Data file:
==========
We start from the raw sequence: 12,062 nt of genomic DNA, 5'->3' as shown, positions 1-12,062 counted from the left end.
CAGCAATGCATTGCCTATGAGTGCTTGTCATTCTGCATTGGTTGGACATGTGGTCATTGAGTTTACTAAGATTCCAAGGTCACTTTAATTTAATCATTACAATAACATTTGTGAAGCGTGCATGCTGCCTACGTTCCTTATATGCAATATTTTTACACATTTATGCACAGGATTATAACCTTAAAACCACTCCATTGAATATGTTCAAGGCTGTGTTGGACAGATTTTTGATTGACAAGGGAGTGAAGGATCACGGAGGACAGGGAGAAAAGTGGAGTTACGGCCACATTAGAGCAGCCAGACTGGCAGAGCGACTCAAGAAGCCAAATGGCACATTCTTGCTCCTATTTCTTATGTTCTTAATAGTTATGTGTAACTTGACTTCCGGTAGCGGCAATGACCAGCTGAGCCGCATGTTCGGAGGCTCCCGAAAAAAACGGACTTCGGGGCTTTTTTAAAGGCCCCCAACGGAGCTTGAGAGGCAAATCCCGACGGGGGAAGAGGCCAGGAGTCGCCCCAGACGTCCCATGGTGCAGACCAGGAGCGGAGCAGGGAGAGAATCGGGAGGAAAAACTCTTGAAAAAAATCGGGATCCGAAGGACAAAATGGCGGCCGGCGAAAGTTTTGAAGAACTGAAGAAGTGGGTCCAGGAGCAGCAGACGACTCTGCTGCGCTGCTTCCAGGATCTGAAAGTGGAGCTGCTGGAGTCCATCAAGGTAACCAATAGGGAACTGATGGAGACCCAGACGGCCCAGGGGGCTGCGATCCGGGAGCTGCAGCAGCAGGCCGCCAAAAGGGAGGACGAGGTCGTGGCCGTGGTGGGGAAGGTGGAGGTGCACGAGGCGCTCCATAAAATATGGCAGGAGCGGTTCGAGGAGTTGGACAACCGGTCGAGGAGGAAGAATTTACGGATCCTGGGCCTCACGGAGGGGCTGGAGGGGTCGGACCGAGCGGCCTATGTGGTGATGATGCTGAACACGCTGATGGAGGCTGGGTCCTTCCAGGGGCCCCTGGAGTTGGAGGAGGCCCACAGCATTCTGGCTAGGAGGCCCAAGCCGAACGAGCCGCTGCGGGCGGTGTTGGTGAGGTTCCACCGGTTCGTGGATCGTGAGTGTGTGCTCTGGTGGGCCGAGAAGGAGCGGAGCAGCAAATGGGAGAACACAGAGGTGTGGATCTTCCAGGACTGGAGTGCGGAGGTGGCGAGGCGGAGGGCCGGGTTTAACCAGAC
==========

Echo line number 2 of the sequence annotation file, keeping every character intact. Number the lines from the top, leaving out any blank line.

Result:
CAGCAATGCATTGCCTATGAGTGCTTGTCATTCTGCATTGGTTGGACATGTGGTCATTGAGTTTACTAAGATTCCAAGGTCACTTTAATTTAATCATTACAATAACATTTGTGAAGCGTGCATGCTGCCTACGTTCCTTATATGCAATATTTTTACACATTTATGCACAGGATTATAACCTTAAAACCACTCCATTGAATATGTTCAAGGCTGTGTTGGACAGATTTTTGATTGACAAGGGAGTGAAGGATCACGGAGGACAGGGAGAAAAGTGGAGTTACGGCCACATTAGAGCAGCCAGACTGGCAGAGCGACTCAAGAAGCCAAATGGCACATTCTTGCTCCTATTTCTTATGTTCTTAATAGTTATGTGTAACTTGACTTCCGGTAGCGGCAATGACCAGCTGAGCCGCATGTTCGGAGGCTCCCGAAAAAAACGGACTTCGGGGCTTTTTTAAAGGCCCCCAACGGAGCTTGAGAGGCAAATCCCGACGGGGGAAGAGGCCAGGAGTCGCCCCAGACGTCCCATGGTGCAGACCAGGAGCGGAGCAGGGAGAGAATCGGGAGGAAAAACTCTTGAAAAAAATCGGGATCCGAAGGACAAAATGGCGGCCGGCGAAAGTTTTGAAGAACTGAAGAAGTGGGTCCAGGAGCAGCAGACGACTCTGCTGCGCTGCTTCCAGGATCTGAAAGTGGAGCTGCTGGAGTCCATCAAGGTAACCAATAGGGAACTGATGGAGACCCAGACGGCCCAGGGGGCTGCGATCCGGGAGCTGCAGCAGCAGGCCGCCAAAAGGGAGGACGAGGTCGTGGCCGTGGTGGGGAAGGTGGAGGTGCACGAGGCGCTCCATAAAATATGGCAGGAGCGGTTCGAGGAGTTGGACAACCGGTCGAGGAGGAAGAATTTACGGATCCTGGGCCTCACGGAGGGGCTGGAGGGGTCGGACCGAGCGGCCTATGTGGTGATGATGCTGAACACGCTGATGGAGGCTGGGTCCTTCCAGGGGCCCCTGGAGTTGGAGGAGGCCCACAGCATTCTGGCTAGGAGGCCCAAGCCGAACGAGCCGCTGCGGGCGGTGTTGGTGAGGTTCCACCGGTTCGTGGATCGTGAGTGTGTGCTCTGGTGGGCCGAGAAGGAGCGGAGCAGCAAATGGGAGAACACAGAGGTGTGGATCTTCCAGGACTGGAGTGCGGAGGTGGCGAGGCGGAGGGCCGGGTTTAACCAGAC